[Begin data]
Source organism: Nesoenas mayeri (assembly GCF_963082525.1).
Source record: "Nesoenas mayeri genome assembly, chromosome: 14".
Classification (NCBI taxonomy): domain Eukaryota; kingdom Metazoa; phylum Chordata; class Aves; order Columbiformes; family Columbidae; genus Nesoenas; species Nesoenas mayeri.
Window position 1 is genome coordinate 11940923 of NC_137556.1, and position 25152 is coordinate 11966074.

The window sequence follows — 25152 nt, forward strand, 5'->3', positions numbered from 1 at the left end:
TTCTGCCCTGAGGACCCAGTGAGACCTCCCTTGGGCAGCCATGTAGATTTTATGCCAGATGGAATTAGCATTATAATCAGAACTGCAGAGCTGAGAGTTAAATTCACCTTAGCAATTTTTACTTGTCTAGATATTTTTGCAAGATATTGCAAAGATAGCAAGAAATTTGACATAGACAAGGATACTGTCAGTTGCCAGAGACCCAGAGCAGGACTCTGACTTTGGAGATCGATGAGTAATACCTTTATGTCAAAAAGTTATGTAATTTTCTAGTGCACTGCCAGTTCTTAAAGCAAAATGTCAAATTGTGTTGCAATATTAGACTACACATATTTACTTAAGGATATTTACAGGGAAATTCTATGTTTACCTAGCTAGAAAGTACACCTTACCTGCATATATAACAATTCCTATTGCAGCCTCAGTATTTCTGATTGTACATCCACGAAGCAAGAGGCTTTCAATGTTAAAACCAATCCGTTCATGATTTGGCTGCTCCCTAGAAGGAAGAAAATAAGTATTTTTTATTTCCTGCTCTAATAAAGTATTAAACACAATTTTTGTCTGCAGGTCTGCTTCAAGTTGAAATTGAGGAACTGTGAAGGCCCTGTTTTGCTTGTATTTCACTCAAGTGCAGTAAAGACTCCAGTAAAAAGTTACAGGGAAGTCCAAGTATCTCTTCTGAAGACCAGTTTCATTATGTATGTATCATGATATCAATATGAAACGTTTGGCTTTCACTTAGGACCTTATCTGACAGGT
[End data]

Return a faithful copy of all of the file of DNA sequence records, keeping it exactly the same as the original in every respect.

Source organism: Nesoenas mayeri (assembly GCF_963082525.1).
Source record: "Nesoenas mayeri genome assembly, chromosome: 14".
Classification (NCBI taxonomy): domain Eukaryota; kingdom Metazoa; phylum Chordata; class Aves; order Columbiformes; family Columbidae; genus Nesoenas; species Nesoenas mayeri.
Window position 1 is genome coordinate 11940923 of NC_137556.1, and position 25152 is coordinate 11966074.

The window sequence follows — 25152 nt, forward strand, 5'->3', positions numbered from 1 at the left end:
TTCTGCCCTGAGGACCCAGTGAGACCTCCCTTGGGCAGCCATGTAGATTTTATGCCAGATGGAATTAGCATTATAATCAGAACTGCAGAGCTGAGAGTTAAATTCACCTTAGCAATTTTTACTTGTCTAGATATTTTTGCAAGATATTGCAAAGATAGCAAGAAATTTGACATAGACAAGGATACTGTCAGTTGCCAGAGACCCAGAGCAGGACTCTGACTTTGGAGATCGATGAGTAATACCTTTATGTCAAAAAGTTATGTAATTTTCTAGTGCACTGCCAGTTCTTAAAGCAAAATGTCAAATTGTGTTGCAATATTAGACTACACATATTTACTTAAGGATATTTACAGGGAAATTCTATGTTTACCTAGCTAGAAAGTACACCTTACCTGCATATATAACAATTCCTATTGCAGCCTCAGTATTTCTGATTGTACATCCACGAAGCAAGAGGCTTTCAATGTTAAAACCAATCCGTTCATGATTTGGCTGCTCCCTAGAAGGAAGAAAATAAGTATTTTTTATTTCCTGCTCTAATAAAGTATTAAACACAATTTTTGTCTGCAGGTCTGCTTCAAGTTGAAATTGAGGAACTGTGAAGGCCCTGTTTTGCTTGTATTTCACTCAAGTGCAGTAAAGACTCCAGTAAAAAGTTACAGGGAAGTCCAAGTATCTCTTCTGAAGACCAGTTTCATTATGTATGTATCATGATATCAATATGAAACGTTTGGCTTTCACTTAGGACCTTATCTGACAGGT